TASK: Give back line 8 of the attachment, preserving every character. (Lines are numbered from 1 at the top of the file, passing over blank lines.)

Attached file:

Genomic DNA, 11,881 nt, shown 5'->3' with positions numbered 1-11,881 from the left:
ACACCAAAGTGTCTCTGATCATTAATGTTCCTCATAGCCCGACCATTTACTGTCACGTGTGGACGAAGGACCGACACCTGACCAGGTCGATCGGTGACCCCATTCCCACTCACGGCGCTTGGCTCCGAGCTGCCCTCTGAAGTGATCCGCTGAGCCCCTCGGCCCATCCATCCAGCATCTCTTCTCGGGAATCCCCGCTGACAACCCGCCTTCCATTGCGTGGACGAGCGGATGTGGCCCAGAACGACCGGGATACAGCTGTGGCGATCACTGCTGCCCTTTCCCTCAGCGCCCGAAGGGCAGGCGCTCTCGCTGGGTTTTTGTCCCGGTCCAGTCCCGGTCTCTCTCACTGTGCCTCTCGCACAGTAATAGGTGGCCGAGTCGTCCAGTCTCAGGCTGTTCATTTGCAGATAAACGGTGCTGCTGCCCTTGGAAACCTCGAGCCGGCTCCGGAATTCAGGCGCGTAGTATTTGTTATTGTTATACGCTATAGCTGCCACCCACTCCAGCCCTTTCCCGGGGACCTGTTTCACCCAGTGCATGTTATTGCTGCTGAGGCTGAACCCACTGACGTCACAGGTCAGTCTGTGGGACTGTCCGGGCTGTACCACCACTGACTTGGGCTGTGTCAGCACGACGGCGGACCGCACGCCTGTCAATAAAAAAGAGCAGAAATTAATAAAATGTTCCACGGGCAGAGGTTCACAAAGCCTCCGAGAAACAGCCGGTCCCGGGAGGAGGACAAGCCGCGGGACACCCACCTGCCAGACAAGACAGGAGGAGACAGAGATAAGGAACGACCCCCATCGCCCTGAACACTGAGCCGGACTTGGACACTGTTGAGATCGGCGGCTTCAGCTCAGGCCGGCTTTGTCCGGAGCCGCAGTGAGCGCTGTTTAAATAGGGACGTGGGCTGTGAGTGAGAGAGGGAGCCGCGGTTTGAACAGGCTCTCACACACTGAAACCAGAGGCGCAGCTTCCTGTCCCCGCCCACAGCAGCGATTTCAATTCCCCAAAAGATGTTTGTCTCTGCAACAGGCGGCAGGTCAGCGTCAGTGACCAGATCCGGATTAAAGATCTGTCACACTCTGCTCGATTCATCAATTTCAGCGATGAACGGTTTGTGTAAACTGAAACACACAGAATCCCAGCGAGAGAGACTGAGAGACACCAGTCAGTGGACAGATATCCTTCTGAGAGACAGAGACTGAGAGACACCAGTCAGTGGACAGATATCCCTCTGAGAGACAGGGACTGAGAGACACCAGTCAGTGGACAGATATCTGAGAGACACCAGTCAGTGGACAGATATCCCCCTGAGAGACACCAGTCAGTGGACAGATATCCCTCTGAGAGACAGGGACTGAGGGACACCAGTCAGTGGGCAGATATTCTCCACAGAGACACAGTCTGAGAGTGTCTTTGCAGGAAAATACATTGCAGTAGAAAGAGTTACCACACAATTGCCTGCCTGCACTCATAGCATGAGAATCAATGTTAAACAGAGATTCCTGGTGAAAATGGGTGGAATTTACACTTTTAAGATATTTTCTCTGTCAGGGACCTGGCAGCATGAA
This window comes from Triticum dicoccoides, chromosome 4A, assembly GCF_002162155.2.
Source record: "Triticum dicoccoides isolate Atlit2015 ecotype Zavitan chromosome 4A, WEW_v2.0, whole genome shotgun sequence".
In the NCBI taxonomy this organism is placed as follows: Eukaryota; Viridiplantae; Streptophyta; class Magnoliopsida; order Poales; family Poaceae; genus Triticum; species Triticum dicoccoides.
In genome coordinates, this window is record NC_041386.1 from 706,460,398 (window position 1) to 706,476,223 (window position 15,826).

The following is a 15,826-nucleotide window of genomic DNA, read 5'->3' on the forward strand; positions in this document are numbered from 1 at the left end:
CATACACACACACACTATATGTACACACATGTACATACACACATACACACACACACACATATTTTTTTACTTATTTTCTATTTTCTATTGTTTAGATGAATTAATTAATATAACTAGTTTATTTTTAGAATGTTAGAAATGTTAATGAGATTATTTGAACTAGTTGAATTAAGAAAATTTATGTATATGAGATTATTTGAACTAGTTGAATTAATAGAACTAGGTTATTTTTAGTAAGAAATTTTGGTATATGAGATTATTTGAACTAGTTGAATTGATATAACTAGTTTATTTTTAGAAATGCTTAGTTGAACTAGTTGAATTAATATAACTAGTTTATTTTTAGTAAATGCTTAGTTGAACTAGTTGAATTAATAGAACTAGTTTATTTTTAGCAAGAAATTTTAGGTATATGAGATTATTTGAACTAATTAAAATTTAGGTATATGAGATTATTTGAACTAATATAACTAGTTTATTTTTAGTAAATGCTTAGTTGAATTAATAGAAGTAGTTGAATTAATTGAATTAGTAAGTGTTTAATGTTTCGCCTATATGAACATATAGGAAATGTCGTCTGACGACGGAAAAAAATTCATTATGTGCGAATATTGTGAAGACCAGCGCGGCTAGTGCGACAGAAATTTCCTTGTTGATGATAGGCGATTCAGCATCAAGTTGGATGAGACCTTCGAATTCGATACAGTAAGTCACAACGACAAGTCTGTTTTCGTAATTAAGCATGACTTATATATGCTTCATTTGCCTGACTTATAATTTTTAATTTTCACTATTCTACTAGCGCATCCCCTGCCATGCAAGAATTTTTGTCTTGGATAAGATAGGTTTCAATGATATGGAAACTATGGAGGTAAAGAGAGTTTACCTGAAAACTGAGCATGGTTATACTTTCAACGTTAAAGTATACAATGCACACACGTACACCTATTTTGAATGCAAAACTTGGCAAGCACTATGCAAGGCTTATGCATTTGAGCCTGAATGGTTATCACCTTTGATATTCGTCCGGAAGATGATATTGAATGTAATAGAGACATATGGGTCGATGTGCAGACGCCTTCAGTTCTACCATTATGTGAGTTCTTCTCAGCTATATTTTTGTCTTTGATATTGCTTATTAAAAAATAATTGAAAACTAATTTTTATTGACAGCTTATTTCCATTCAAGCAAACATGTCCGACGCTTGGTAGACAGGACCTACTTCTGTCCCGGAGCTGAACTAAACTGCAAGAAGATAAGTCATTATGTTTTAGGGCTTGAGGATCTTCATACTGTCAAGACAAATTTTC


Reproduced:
CATACACACACACACTATATGTACACACATGTACATACACACATACACACACACACACATATTTTTTTACTTATTTTCTATTTTCTATTGTTTAGATGAATTAATTAATATAACTAGTTTATTTTTAGAATGTTAGAAATGTTAATGAGATTATTTGAACTAGTTGAATTAAGAAAATTTATGTATATGAGATTATTTGAACTAGTTGAATTAATAGAACTAGGTTATTTTTAGTAAGAAATTTTGGTATATGAGATTATTTGAACTAGTTGAATTGATATAACTAGTTTATTTTTAGAAATGCTTAGTTGAACTAGTTGAATTAATATAACTAGTTTATTTTTAGTAAATGCTTAGTTGAACTAGTTGAATTAATAGAACTAGTTTATTTTTAGCAAGAAATTTTAGGTATATGAGATTATTTGAACTAATTAAAATTTAGGTATATGAGATTATTTGAACTAATATAACTAGTTTATTTTTAGTAAATGCTTAGTTGAATTAATAGAAGTAGTTGAATTAATTGAATTAGTAAGTGTTTAATGTTTCGCCTATATGAACATATAGGAAATGTCGTCTGACGACGGAAAAAAATTCATTATGTGCGAATATTGTGAAGACCAGCGCGGCTAGTGCGACAGAAATTTCCTTGTTGATGATAGGCGATTCAGCATCAAGTTGGATGAGACCTTCGAATTCGATACAGTAAGTCACAACGACAAGTCTGTTTTCGTAATTAAGCATGACTTATATATGCTTCATTTGCCTGACTTATAATTTTTAATTTTCACTATTCTACTAGCGCATCCCCTGCCATGCAAGAATTTTTGTCTTGGATAAGATAGGTTTCAATGATATGGAAACTATGGAGGTAAAGAGAGTTTACCTGAAAACTGAGCATGGTTATACTTTCAACGTTAAAGTATACAATGCACACACGTACACCTATTTTGAATGCAAAACTTGGCAAGCACTATGCAAGGCTTATGCATTTGAGCCTGAATGGTTATCACCTTTGATATTCGTCCGGAAGATGATATTGAATGTAATAGAGACATATGGGTCGATGTGCAGACGCCTTCAGTTCTACCATTATGTGAGTTCTTCTCAGCTATATTTTTGTCTTTGATATTGCTTATTAAAAAATAATTGAAAACTAATTTTTATTGACAGCTTATTTCCATTCAAGCAAACATGTCCGACGCTTGGTAGACAGGACCTACTTCTGTCCCGGAGCTGAACTAAACTGCAAGAAGATAAGTCATTATGTTTTAGGGCTTGAGGATCTTCATACTGTCAAGACAAATTTTC